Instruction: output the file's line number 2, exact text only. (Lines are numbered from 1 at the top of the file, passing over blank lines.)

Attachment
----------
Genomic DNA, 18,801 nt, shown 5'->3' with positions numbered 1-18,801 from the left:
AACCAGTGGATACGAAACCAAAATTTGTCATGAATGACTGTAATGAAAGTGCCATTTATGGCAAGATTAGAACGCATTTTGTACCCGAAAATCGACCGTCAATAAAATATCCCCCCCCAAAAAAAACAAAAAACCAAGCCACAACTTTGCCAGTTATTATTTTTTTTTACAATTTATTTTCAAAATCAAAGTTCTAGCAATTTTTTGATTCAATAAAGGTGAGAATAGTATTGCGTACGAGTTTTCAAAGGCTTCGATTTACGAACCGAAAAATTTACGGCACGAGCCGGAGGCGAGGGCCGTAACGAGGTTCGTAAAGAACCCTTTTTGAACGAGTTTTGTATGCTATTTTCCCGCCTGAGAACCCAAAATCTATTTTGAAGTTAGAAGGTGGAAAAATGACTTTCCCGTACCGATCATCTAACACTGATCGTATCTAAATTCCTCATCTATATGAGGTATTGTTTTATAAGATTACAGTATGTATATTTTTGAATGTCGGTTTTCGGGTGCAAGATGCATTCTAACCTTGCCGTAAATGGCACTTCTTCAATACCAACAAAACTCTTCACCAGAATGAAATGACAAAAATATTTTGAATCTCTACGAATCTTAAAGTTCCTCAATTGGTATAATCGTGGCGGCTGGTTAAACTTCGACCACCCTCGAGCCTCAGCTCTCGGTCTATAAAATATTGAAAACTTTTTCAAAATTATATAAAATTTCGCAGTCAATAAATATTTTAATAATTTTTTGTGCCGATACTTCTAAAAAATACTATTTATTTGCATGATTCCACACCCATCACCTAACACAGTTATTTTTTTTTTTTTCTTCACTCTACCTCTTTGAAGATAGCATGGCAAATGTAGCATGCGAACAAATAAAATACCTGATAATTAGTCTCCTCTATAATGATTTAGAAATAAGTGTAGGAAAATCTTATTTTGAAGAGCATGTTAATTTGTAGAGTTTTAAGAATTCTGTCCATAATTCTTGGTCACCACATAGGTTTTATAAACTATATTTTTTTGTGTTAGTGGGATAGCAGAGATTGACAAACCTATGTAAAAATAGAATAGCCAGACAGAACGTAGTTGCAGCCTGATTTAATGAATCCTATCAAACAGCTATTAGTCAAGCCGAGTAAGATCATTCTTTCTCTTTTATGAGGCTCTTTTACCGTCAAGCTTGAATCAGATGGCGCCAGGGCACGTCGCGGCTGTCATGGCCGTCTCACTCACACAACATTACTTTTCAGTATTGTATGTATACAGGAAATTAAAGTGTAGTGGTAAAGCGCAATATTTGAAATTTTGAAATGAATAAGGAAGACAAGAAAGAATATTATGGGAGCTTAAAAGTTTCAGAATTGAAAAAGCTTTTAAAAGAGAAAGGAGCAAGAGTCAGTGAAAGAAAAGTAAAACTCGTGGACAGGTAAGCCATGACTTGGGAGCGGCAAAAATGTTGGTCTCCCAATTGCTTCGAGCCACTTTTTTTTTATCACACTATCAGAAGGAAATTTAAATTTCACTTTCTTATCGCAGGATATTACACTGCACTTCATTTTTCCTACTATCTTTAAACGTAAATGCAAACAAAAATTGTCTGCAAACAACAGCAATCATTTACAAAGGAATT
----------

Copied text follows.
AACCAGTGGATACGAAACCAAAATTTGTCATGAATGACTGTAATGAAAGTGCCATTTATGGCAAGATTAGAACGCATTTTGTACCCGAAAATCGACCGTCAATAAAATATCCCCCCCCAAAAAAAACAAAAAACCAAGCCACAACTTTGCCAGTTATTATTTTTTTTTACAATTTATTTTCAAAATCAAAGTTCTAGCAATTTTTTGATTCAATAAAGGTGAGAATAGTATTGCGTACGAGTTTTCAAAGGCTTCGATTTACGAACCGAAAAATTTACGGCACGAGCCGGAGGCGAGGGCCGTAACGAGGTTCGTAAAGAACCCTTTTTGAACGAGTTTTGTATGCTATTTTCCCGCCTGAGAACCCAAAATCTATTTTGAAGTTAGAAGGTGGAAAAATGACTTTCCCGTACCGATCATCTAACACTGATCGTATCTAAATTCCTCATCTATATGAGGTATTGTTTTATAAGATTACAGTATGTATATTTTTGAATGTCGGTTTTCGGGTGCAAGATGCATTCTAACCTTGCCGTAAATGGCACTTCTTCAATACCAACAAAACTCTTCACCAGAATGAAATGACAAAAATATTTTGAATCTCTACGAATCTTAAAGTTCCTCAATTGGTATAATCGTGGCGGCTGGTTAAACTTCGACCACCCTCGAGCCTCAGCTCTCGGTCTATAAAATATTGAAAACTTTTTCAAAATTATATAAAATTTCGCAGTCAATAAATATTTTAATAATTTTTTGTGCCGATACTTCTAAAAAATACTATTTATTTGCATGATTCCACACCCATCACCTAACACAGTTATTTTTTTTTTTTTCTTCACTCTACCTCTTTGAAGATAGCATGGCAAATGTAGCATGCGAACAAATAAAATACCTGATAATTAGTCTCCTCTATAATGATTTAGAAATAAGTGTAGGAAAATCTTATTTTGAAGAGCATGTTAATTTGTAGAGTTTTAAGAATTCTGTCCATAATTCTTGGTCACCACATAGGTTTTATAAACTATATTTTTTTGTGTTAGTGGGATAGCAGAGATTGACAAACCTATGTAAAAATAGAATAGCCAGACAGAACGTAGTTGCAGCCTGATTTAATGAATCCTATCAAACAGCTATTAGTCAAGCCGAGTAAGATCATTCTTTCTCTTTTATGAGGCTCTTTTACCGTCAAGCTTGAATCAGATGGCGCCAGGGCACGTCGCGGCTGTCATGGCCGTCTCACTCACACAACATTACTTTTCAGTATTGTATGTATACAGGAAATTAAAGTGTAGTGGTAAAGCGCAATATTTGAAATTTTGAAATGAATAAGGAAGACAAGAAAGAATATTATGGGAGCTTAAAAGTTTCAGAATTGAAAAAGCTTTTAAAAGAGAAAGGAGCAAGAGTCAGTGAAAGAAAAGTAAAACTCGTGGACAGGTAAGCCATGACTTGGGAGCGGCAAAAATGTTGGTCTCCCAATTGCTTCGAGCCACTTTTTTTTTATCACACTATCAGAAGGAAATTTAAATTTCACTTTCTTATCGCAGGATATTACACTGCACTTCATTTTTCCTACTATCTTTAAACGTAAATGCAAACAAAAATTGTCTGCAAACAACAGCAATCATTTACAAAGGAATT